• In the case of Mr. Giuliani and other parties who do not work for the U.S. government, the Logan Act, which prohibits private citizens from corresponding with any foreign government or foreign government official “with the intent to influence the measures or conduct of any foreign government …. in relation to any disputes or controversies with the United States.”
  • Various provisions of Ukrainian law.

In addition to all of these possibilities, which strike me as at least facially plausible given the evidence that has come to light so far, some commentators have suggested that President Trump’s associates, such as Mr. Giuliani, may have violated the Foreign Corrupt Practices Act (FCPA) (see here and here). This argument hasn’t gotten much traction, in my view for good reason. Even for someone like me, who generally has a more expansive view of the FCPA than do some other commentators, it’s hard to see how the evidence we have so far would suggest a plausible FCPA violation. There are two main reasons for this: Continue reading

New Podcast Episode, Featuring Kevin Davis

A new episode of KickBack: The Global Anticorruption Podcast is now available. In this episode, I interview Professor Kevin Davis, of the New York University Law School, about his new book, Between Impunity and Imperialism: The Regulation of Transnational Bribery (OUP 2019). As the book’s provocative title suggests, Professor Davis has a mixed assessment of the current legal framework on the regulation of transnational corruption (a framework dominated by rules set by the OECD countries, especially the United States), recognizing the progress that has been made in ending impunity, but at the same time highlighting the costs and limitations of the current system, especially from the perspective of developing countries. In addition to our general discussion of his critique–including the reasons for his use of the term “legal imperialism”–we also discuss a number of more specific legal questions, including individual vs. corporate liability for corruption, the nullification of contracts tainted by bribery, the asset recovery framework, and victim compensation more generally.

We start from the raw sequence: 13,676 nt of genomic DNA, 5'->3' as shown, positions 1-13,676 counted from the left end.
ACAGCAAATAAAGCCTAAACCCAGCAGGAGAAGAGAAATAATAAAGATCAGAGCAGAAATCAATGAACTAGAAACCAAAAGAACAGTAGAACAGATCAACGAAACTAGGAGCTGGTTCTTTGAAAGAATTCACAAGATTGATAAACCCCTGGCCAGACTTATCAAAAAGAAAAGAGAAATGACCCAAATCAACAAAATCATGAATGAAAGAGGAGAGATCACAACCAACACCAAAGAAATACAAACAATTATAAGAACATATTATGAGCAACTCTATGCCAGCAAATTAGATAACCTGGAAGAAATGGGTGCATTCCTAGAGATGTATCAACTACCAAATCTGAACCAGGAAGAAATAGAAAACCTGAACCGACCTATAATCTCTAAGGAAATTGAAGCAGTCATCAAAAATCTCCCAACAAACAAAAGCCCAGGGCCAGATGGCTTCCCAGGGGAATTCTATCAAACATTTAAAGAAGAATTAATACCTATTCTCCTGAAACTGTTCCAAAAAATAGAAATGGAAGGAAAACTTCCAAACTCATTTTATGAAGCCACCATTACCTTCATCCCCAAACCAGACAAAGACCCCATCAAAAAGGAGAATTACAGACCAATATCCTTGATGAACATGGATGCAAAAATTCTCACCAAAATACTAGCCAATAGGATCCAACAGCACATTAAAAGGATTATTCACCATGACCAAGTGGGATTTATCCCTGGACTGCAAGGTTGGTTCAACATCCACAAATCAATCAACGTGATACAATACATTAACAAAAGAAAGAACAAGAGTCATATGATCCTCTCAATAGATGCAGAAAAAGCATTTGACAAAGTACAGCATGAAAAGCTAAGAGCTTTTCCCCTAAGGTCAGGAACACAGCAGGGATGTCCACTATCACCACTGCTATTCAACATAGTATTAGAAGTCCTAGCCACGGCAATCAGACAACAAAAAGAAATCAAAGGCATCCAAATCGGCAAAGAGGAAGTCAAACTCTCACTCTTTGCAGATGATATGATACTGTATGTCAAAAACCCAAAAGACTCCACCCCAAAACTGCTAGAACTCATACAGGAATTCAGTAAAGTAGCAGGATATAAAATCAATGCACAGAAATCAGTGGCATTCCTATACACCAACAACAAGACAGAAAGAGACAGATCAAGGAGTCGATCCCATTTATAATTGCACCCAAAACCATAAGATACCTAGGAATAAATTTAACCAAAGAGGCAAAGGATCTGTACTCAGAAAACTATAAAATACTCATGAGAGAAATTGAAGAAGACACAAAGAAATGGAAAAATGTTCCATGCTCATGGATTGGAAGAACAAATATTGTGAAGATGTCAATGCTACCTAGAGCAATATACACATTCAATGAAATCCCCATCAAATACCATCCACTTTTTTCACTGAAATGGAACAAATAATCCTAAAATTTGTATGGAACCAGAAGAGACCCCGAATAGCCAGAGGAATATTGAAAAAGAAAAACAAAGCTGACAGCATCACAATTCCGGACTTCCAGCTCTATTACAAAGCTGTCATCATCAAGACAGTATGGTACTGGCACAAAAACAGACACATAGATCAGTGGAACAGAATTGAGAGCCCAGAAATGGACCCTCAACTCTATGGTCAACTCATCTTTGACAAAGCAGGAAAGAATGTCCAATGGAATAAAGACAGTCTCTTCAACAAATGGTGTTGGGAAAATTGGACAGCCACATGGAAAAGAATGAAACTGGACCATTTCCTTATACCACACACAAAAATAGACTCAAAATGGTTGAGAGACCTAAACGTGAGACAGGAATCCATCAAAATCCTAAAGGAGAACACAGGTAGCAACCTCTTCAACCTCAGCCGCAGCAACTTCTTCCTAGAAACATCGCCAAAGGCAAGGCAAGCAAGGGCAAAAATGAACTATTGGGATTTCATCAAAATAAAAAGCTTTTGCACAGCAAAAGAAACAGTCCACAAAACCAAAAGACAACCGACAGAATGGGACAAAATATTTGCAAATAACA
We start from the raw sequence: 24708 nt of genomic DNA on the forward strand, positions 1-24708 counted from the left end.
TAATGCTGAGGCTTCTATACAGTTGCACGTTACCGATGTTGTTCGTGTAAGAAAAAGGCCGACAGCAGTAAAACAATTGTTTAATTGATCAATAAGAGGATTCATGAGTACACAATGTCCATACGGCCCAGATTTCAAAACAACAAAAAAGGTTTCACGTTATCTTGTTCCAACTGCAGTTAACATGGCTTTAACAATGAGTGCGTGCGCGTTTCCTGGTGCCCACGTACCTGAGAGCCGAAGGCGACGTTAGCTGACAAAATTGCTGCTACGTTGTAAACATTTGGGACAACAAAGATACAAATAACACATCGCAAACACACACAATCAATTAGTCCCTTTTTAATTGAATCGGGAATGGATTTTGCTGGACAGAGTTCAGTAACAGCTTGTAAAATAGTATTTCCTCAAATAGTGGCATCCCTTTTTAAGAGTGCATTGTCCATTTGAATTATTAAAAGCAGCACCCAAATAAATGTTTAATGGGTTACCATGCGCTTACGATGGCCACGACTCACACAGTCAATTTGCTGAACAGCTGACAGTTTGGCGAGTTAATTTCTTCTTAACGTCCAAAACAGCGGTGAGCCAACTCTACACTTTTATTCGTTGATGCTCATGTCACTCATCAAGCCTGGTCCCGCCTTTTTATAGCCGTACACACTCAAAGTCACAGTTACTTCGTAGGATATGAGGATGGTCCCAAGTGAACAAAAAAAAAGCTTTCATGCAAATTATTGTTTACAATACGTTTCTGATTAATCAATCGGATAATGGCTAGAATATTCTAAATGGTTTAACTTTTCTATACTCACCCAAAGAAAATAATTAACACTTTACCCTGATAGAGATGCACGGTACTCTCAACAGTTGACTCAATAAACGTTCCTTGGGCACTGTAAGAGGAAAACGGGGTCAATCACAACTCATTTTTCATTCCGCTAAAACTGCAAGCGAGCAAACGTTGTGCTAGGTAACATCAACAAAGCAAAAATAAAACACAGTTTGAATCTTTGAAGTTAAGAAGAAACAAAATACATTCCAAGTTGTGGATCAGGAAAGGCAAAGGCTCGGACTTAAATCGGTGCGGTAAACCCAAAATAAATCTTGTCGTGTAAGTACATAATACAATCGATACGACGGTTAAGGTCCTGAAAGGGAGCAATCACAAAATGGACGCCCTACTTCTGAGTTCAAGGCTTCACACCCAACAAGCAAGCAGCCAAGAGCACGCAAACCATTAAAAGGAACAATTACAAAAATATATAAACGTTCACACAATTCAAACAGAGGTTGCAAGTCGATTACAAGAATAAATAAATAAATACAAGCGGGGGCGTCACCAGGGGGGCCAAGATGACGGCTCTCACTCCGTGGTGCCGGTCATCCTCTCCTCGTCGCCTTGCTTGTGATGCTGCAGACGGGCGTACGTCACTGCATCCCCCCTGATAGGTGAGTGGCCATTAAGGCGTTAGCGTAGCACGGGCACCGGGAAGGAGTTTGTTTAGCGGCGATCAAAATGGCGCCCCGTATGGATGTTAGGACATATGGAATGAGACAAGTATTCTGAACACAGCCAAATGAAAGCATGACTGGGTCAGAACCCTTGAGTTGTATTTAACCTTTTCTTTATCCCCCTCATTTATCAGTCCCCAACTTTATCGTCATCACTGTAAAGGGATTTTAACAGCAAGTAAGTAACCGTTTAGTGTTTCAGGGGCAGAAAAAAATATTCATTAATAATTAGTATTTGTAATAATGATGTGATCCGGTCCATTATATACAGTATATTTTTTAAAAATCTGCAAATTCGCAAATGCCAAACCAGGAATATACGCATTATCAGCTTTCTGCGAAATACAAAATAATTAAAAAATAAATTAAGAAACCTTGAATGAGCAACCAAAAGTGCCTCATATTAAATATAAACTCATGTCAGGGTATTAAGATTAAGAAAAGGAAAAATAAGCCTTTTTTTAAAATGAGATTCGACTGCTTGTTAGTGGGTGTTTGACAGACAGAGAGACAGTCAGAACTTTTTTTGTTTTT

You can find this episode, along with links to previous podcast episodes, at the following locations:

KickBack is a collaborative effort between GAB and the ICRN. If you like it, please subscribe/follow, and tell all your friends! And if you have suggestions for voices you’d like to hear on the podcast, just send me a message and let me know.

We Need An Extraterritorial Law To Hold Companies Responsible For Clean Global Supply Chains.

Six years ago, the deadliest garment industry accident in modern history killed more than 1,100 people and injured 2,500 in an apparel manufacturing facility, Rana Plaza, in Bangladesh. Perhaps the worst part is that the tragedy was entirely preventable, and the result of corrupt practices by the politically well-connected owner. The Rana Plaza building violated codes, with the four upper floors having been constructed illegally without permits. The foundation was substandard, and despite safety warnings that led shop owners and a bank branch on lower floors to immediately close, owners of the garment factories on the upper floors instructed employees to work the next day to keep up with customer demand. The customers that the garment factory was trying to satisfy? Mango, Primark, Walmart, the Dutch retailer C & A, Benetton, and Cato Fashions, among other recognizable global brands. And yet none of the US brands accepted responsibility for the problems in their supply chains that enabled this disaster (unlike non-US brands that contributed millions of dollars into a victim support fund).

Years later, not much has changed. Despite some recent encouraging developments, the current legal regime still does not do enough to hold international companies responsible for health and safety violations by their suppliers, and two-thirds of corporations continue to turn a blind eye to supply chain corruption. Such corruption can lower production costs and increase profits by enabling suppliers to engage in a wide range of insidious practices, including cutting critical corners on labor, health and safety. And when an accident does happen, companies can walk away free of any liability for the practices of their subcontractors, as in Rana Plaza. The beneficiaries of these corrupt practices are not only the owners of the supply factories, but also the multinational purchasers and their consumers in rich countries, who get cheaper goods at the expense of the health and safety of disadvantaged workers in low-cost manufacturing hubs.

This is ethically unacceptable.  And because we cannot expect companies to engage in responsible sourcing on their own volition, the right response is more expansive liability on companies that do not take sufficient steps to ensure clean supply chains. While the ideal solution might be some sort of broad international legal regime, that isn’t going to be feasible anytime soon, meaning that countries like the United States should act unilaterally and create a bill focused on bringing about clean supply chains.

The law I advocate here would have the following features: